is to demonstrate the social and technical significance of the telephone network from 1876 to the present, using working equipment to provide tangible, operable evidence of an evolving technology.
the inventiveness, craftsmanship, ingenuity and industry of the telecommunications community through educational programs, exhibits, and special events.
"It's for YOU"
April 6, 2013 in Ellsworth, Maine was a sparkling, sunny day – and also pretty darn cold and windy. In spite of the mischievous weather, and the cold that refused to depart the main museum building, the ground breaking ceremony for the museum’s new Visitor Center commenced promptly at noon.
Charlie Dunne, a founder of the museum and Chairman of the Development Committee and Martin Harriss, the museum’s President both thanked the many people and organizations who contributed to the museum’s fund-raising efforts, most notably Ann Beck, President of the Independent Telecommunications Pioneers of America (ITPA), who presented the museum with the second of three $20,000.00 checks granted for construction of the building.
Ann Beck spoke enthusiastically of the museum’s progress, as did Michelle Beal, City Manager of Ellsworth, Maine. Also attending were Gil Bockus and his wife, Clem. Gil has been a mainstay of support for The Telephone Museum, and a long-time member, officer and friend to the ITPA. In appreciation for his many years with the Pioneers, Ann Beck presented Gil with a Lifetime Achievement Award: an engraved crystal obelisk.
Local markets contributing food for the participants were the Friends & Family store and Hannaford’s. NewLand Nursery and Landscaping dressed up the premises, and Wallace Tent & Party Rentals granted a discount. Museum members Doug Arntzen, Ron & Barbara Boucher, Charlie Dunne & Liz Lenart, Sandra Galley, Martin Harriss, Rick Miller, Chad Perkins, Dave & Barbara Thompson, and Jeff & Jill Webber helped clean-up, decorate, provide food, and otherwise assist at the event.
Turning over the first shovelfuls of ground represents the beginning of construction on a building that will make the museum more inviting to both visitors and volunteers. Restrooms, a meeting space, office space and a small kitchenette will provide a much needed, comfortable, accessible headquarters for tours, talks and general museum operations.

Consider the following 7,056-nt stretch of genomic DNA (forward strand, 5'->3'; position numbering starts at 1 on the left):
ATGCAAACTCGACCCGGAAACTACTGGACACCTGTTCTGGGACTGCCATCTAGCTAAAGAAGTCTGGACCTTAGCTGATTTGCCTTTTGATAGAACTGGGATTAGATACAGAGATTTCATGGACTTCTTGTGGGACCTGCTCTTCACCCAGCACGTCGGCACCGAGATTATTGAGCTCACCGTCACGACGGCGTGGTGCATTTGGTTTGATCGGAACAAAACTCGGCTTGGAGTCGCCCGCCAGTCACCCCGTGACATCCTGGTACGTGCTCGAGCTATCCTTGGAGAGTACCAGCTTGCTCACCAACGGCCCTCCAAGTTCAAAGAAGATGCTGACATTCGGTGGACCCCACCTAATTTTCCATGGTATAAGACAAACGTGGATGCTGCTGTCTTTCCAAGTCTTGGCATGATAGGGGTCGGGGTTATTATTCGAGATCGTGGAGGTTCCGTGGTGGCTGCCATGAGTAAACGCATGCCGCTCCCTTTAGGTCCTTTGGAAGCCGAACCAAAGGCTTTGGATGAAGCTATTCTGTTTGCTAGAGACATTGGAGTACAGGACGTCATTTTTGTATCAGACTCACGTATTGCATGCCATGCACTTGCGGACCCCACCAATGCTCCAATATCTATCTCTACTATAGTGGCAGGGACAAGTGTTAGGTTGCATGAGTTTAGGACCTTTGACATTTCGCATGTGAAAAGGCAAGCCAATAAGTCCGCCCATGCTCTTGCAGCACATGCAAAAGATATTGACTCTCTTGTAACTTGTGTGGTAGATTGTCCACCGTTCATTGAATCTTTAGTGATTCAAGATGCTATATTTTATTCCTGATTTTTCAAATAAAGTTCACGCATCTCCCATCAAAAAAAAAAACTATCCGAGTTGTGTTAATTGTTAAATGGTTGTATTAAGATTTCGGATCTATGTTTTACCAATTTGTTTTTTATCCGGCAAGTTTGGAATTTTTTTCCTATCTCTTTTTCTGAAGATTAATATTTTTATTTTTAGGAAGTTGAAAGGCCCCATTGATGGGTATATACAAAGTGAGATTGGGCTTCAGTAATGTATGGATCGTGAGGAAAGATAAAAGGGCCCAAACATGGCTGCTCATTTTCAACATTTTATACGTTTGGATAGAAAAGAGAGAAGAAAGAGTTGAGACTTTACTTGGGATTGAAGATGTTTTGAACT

Although the project is almost completely funded, rising costs have kept the financial goal just beyond reach. If you haven’t already contributed to this worthwhile project, please help out now. And, join us in the very near future when the Visitor Center opens and welcomes new explorers on the journey through telephone history.
Why did a certain type of messaging system lead to the invention of the telephone? What do a kite, a human ear, and a grain of wheat have in common? How do you “dial” a telephone?
With these intriguing questions as a starting point, The Telephone Museum began a collaboration with the Bangor Area YMCA’s Camp Jordan to introduce campers to the history of telephony. Long a goal of the museum, the idea of having kids from the neighboring summer camp tour the museum was brought to fruition when Sandra Galley, the museum’s vice-president and Emerald Russell, director of Camp Jordan, began discussions last fall.
It was decided to try weekly visits during the month of July by a dozen or so campers in the 8-12 year old age group. The trips would be offered as “free time” activities and counselors would accompany the campers. Volunteers from the museum would lead the tours.
Dave Thompson, museum treasurer, and board member Jeff Webber generously volunteered to meet the groups on Tuesday afternoons. Their biggest surprise was the number of French-speaking youngsters from Quebec whose parents enrolled them at the camp as English-speaking experience.
In spite of a few transportation problems, this first program was encouraging on both sides. The children were enthusiastic and generally well behaved, and The Telephone Museum board was successful in achieving a connection with a new generation of museum-goers.